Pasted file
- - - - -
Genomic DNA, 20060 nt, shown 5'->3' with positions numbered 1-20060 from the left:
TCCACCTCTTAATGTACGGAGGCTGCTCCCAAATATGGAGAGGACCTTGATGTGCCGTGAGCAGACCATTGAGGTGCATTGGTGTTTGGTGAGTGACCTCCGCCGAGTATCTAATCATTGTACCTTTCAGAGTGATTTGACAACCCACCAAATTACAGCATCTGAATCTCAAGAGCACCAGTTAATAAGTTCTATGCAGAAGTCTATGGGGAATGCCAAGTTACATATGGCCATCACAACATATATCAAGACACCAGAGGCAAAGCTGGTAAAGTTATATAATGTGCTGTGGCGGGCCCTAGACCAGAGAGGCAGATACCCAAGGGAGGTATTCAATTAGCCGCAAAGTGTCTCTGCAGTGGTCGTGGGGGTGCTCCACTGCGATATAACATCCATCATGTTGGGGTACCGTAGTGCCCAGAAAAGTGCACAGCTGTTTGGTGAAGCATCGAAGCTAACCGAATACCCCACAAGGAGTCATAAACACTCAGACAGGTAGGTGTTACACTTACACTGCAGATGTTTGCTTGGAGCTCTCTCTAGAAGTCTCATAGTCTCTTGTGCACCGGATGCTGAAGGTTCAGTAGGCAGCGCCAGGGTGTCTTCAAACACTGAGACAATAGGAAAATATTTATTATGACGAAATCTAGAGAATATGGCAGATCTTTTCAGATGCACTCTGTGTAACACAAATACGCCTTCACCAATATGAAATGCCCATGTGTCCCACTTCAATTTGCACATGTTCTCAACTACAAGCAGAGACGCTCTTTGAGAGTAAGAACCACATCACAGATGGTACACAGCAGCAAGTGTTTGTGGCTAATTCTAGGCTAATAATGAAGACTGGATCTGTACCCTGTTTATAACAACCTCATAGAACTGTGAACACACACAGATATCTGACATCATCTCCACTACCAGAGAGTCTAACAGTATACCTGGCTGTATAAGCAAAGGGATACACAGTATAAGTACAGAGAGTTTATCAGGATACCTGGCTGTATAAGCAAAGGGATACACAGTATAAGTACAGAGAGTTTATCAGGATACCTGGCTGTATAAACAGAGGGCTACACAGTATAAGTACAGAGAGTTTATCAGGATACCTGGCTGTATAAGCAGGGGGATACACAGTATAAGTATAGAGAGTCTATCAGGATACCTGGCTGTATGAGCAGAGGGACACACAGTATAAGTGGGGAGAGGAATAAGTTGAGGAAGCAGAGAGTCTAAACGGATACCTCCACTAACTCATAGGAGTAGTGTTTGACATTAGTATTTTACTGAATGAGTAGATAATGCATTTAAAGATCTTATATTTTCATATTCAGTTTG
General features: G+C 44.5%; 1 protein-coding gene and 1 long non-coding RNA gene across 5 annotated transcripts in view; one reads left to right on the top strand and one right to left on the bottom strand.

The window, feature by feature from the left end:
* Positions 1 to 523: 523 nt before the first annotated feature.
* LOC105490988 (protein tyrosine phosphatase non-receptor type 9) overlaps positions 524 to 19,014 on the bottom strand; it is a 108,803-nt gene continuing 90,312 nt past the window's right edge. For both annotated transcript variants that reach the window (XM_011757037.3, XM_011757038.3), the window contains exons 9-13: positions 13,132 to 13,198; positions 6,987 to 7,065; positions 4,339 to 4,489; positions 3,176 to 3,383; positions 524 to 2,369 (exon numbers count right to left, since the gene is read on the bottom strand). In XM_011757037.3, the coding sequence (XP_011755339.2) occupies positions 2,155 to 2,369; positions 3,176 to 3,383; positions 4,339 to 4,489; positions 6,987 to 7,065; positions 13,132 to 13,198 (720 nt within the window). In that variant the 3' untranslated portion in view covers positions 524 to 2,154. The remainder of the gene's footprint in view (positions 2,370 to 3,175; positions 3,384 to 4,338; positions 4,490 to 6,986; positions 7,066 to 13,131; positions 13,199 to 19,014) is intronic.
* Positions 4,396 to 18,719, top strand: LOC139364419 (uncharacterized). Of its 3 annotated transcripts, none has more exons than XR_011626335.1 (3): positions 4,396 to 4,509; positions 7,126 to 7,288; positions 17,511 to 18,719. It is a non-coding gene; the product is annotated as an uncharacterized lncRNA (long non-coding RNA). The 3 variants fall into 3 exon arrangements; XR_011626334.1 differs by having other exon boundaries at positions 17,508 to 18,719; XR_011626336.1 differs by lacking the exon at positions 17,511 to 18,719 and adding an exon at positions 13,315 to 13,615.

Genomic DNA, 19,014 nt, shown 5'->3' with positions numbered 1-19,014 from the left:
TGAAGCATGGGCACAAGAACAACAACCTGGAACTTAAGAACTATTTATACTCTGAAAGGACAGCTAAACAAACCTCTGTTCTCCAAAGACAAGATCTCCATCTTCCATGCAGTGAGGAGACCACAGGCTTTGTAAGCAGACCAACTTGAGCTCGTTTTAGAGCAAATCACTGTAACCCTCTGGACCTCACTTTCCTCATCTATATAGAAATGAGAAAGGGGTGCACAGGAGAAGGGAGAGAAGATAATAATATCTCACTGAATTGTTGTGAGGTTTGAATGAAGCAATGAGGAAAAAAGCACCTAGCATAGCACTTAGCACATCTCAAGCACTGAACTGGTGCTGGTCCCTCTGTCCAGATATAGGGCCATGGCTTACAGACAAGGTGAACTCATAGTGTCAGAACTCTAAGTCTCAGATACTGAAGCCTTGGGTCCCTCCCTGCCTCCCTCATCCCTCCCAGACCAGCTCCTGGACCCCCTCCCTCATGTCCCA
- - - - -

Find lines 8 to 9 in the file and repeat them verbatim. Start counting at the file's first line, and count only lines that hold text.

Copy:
Genomic DNA, 19,014 nt, shown 5'->3' with positions numbered 1-19,014 from the left:
TGAAGCATGGGCACAAGAACAACAACCTGGAACTTAAGAACTATTTATACTCTGAAAGGACAGCTAAACAAACCTCTGTTCTCCAAAGACAAGATCTCCATCTTCCATGCAGTGAGGAGACCACAGGCTTTGTAAGCAGACCAACTTGAGCTCGTTTTAGAGCAAATCACTGTAACCCTCTGGACCTCACTTTCCTCATCTATATAGAAATGAGAAAGGGGTGCACAGGAGAAGGGAGAGAAGATAATAATATCTCACTGAATTGTTGTGAGGTTTGAATGAAGCAATGAGGAAAAAAGCACCTAGCATAGCACTTAGCACATCTCAAGCACTGAACTGGTGCTGGTCCCTCTGTCCAGATATAGGGCCATGGCTTACAGACAAGGTGAACTCATAGTGTCAGAACTCTAAGTCTCAGATACTGAAGCCTTGGGTCCCTCCCTGCCTCCCTCATCCCTCCCAGACCAGCTCCTGGACCCCCTCCCTCATGTCCCA